A Director movie may be thought of as a series of events ”things that happen on the Stage or in the Score. Some events are automatic, such as the playhead entering a new frame. Other events are user -initiated ”for example, a click of the mouse button or the pressing of a key on the keyboard.
Whenever an event occurs, Director generates a one-word message acknowledging the event. (For example, when the mouse button is released, Director generates the message " mouseUp .") The user doesn't see these messages; they're solely for internal communication within Director. Table 15.1 shows a list of common events that can occur while a movie is playing and the messages those events generate.
Table 15.1. Movie events and Lingo messages
You can give Director specific instructions about how you want it to handle (respond to) a particular message. That set of instructions is called a handler . Handlers are the building blocks of Lingo scripts.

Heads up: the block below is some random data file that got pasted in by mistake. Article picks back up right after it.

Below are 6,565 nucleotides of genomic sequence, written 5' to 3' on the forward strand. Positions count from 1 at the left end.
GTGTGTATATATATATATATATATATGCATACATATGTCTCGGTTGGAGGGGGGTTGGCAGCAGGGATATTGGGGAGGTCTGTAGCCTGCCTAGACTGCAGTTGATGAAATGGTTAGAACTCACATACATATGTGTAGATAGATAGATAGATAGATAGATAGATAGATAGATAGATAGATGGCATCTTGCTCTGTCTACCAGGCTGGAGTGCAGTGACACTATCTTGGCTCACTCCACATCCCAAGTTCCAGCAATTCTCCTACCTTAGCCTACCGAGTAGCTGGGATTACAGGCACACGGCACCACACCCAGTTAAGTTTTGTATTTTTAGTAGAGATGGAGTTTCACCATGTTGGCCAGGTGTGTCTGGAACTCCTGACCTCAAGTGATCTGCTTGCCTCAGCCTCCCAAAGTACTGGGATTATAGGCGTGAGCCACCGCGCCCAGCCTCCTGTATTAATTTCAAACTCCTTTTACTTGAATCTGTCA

Every handler has three parts ( Figure 15.3 ):
Figure 15.3. Every handler has three parts: The first line specifies the event that triggers the handler, the body lists commands that should be executed, and the last line concludes the handler.
(Note: For convenience, handlers are often described as responding to ”or being triggered by ”events in a movie. There's nothing wrong with using this informal shorthand, as long as you realize that handlers technically respond to the messages generated by events, not to the events themselves .)